One reason I went with the X5 was that I would most likely use it on a newer Mac with TB3 when I decided to upgrade. But maybe I might try the transcend drive if it works out for you.
 
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osplo

macrumors member
Nov 1, 2008
74
7
Well, two different NVMe SSDs in the same TB3 enclosure.

What type of TB3 dock are you using? I understand that your iMac (if it is the late 2012 is the same I have) has only TB 1 connectors. Is there a dock that accepts input from a computer using TB1 and lets you attach TB3 peripherals? Which one?

Thanks for sharing.
 
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vertical smile

macrumors 603
Sep 23, 2014
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What type of TB3 dock are you using?
I am using a TB3 Dock, the CalDigit Thunderbolt Station 3 Lite.

The dock is connected to Apple's TB2/TB3 bidirectional adapter, that is connected to a TB2 cable, which is plugged into the back of my Late 2012 iMac's TB1 port.

But, there isn't anything special about this particular dock, you can use other TB3 docks.

I understand that your iMac (if it is the late 2012 is the same I have) has only TB 1 connectors. Is there a dock that accepts input from a computer using TB1 and lets you attach TB3 peripherals? Which one?
It isn't the dock that is making the TB3 to TB1 connection possible, it is only needed to power TB3 devices because Apple's bidirectional adapter does not provide power for TB3 devices over the bus.

The dock has a separate source of power via a power adapter you plug into a wall. I am only using the TB3 dock to power the TB3 NVMe SSD.

If the TB3 device you want to use has its own power source via a power adapter, then you will not need a TB3 dock to power it, you can connect it directly to the bidirectional adapter.

To connect bus-powered TB3 devices to your Mac, at a minimum, you need the TB2 cable, Apple's bidirectional adapter, and a dock or something else to power the TB3 device.


Here is Apple's TB2 cable, but you can use third-party cables for this one:

This is Apple's bidirectional adapter, only Apple makes this:
 
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HorstMeier

macrumors newbie
Nov 9, 2020
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If you do, let me know how it works and the speeds you get, please.
Well, here we are.

Received the JetDrive 855 480GB yesterday evening.
iMac 2012 running HighSierra recognized and mounted it flawlessly when plugged in.
The drive came formatted with ExFat, had to reformat with APFS.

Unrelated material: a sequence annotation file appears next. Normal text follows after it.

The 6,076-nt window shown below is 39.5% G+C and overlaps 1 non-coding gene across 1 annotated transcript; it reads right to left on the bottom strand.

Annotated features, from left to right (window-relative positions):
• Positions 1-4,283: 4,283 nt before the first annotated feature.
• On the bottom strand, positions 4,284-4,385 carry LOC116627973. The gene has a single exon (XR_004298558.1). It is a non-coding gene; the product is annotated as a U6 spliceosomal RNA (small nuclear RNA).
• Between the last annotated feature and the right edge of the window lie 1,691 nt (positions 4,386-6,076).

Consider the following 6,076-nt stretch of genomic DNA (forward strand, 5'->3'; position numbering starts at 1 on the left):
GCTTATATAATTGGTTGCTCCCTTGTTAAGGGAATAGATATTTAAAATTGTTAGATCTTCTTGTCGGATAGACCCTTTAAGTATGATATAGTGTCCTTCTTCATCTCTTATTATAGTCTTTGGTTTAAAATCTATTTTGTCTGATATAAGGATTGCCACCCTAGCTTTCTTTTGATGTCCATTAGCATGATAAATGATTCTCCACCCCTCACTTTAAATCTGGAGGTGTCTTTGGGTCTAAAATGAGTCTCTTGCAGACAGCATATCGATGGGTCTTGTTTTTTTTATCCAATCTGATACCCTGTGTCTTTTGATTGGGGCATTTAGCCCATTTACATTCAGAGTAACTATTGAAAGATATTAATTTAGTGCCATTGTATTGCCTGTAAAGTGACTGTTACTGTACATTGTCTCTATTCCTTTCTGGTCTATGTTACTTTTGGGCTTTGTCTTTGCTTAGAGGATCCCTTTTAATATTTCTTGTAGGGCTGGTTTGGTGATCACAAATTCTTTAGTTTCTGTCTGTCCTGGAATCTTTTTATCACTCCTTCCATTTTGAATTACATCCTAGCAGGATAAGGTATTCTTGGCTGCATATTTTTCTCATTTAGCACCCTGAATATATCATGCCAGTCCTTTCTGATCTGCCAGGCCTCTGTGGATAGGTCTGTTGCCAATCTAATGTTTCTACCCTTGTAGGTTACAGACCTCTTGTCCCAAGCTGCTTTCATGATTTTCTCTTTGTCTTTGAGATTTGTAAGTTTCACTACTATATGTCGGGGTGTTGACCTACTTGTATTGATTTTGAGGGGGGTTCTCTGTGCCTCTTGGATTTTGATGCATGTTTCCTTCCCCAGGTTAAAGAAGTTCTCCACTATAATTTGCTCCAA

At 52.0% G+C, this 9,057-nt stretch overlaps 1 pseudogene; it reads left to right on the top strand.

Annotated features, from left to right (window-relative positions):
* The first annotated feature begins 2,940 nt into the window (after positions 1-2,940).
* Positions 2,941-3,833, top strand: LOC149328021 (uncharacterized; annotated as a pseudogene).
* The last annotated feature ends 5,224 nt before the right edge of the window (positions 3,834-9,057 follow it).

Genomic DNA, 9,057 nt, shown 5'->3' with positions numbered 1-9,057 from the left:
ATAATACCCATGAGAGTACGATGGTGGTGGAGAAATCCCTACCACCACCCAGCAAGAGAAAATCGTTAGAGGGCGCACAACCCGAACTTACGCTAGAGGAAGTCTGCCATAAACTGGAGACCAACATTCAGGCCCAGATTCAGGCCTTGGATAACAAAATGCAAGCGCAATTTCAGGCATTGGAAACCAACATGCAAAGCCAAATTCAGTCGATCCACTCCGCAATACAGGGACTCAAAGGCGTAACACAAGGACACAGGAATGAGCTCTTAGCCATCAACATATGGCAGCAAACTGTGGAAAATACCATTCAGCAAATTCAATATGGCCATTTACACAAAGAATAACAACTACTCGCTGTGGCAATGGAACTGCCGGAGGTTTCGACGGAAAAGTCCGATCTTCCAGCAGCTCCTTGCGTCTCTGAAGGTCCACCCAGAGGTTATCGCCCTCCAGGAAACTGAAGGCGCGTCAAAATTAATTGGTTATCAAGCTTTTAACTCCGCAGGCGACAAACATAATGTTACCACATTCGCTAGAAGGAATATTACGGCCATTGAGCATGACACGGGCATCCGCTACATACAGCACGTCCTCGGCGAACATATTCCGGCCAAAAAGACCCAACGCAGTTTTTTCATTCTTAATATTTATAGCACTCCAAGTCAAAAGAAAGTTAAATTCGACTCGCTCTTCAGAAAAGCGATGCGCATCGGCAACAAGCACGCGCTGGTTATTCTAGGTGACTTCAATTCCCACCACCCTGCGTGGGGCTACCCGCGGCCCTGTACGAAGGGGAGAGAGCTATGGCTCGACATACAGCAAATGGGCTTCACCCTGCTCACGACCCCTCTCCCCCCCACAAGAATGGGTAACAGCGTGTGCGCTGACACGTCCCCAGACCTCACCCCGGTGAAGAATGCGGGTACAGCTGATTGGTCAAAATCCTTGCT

Installation of Catalina worked well.
Booting from JetDrive is also fine, even when iMac is switched on.
When running OS from the external drive and keeping it busy quite well, the case gets notably warm but definitely not hot, approx. 40 degrees I guess.
Transfer speed doesn't meet my expectations (according to Transcend the NVMe SSD is able to deliver "up to" 1600 MB/s on read and 1400 MB/s on write) but most likely I expected a bit too much - I've never used Thunderbolt interface before.
BDMST reports approx. 670 MB/s on write and 765 MB/s on read, which is of course still remarkably faster than the internal SSD part of fusion drive.

Just checked on System Information - the external NVMe is reported using 2 PCIe lanes while Transcend mentioned interface type PCIe Gen.3 x4 (i.e. 4 PCIe lanes).
This might well explain why I can see just half of the specified data throughput.
All in all it's OK and I'll keep it, finally I can utilize one of the so far useless TB interfaces.
 
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vertical smile

macrumors 603
Sep 23, 2014
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Well, here we are.
Thanks for posting about your experience with it.


Transfer speed doesn't meet my expectations (according to Transcend the NVMe SSD is able to deliver "up to" 1600 MB/s on read and 1400 MB/s on write) but most likely I expected a bit too much - I've never used Thunderbolt interface before.
You are using it on a Late 2012 iMac, correct? Those speeds listed are most likely for TB2, and your iMac only has TB1.

It would be impossible for you to get up to the listed speeds with TB1, the max possible would probably be about 1000MBps with overhead.


All in all it's OK and I'll keep it, finally I can utilize one of the so far useless TB interfaces.
It is still faster than what you can do internally, not counting striping RAIDs.
 
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instructionformula

macrumors newbie
Nov 24, 2020
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A big thanks to those who contributed their experiences above, it's been really useful. I have a 27" late-2012 iMac running Catalina that I'm trying to keep going for a little while longer. Have been booting from a SATA SSD over USB3 for years, but it recently that drive died so went to consider my options.

Following HorstMeier's results, I thought I'd try my luck with the lower-spec JetDrive 825 240GB, advertised "up to 950MB/s". With BMDST I get around 580MB/s write, 710MB/s read: so slightly but not massively lower than what they reported with the 855. By comparison the SSD I was using over USB3 gave me around 410/430, and the internal SSD from the split 3TB fusion drive 260/460.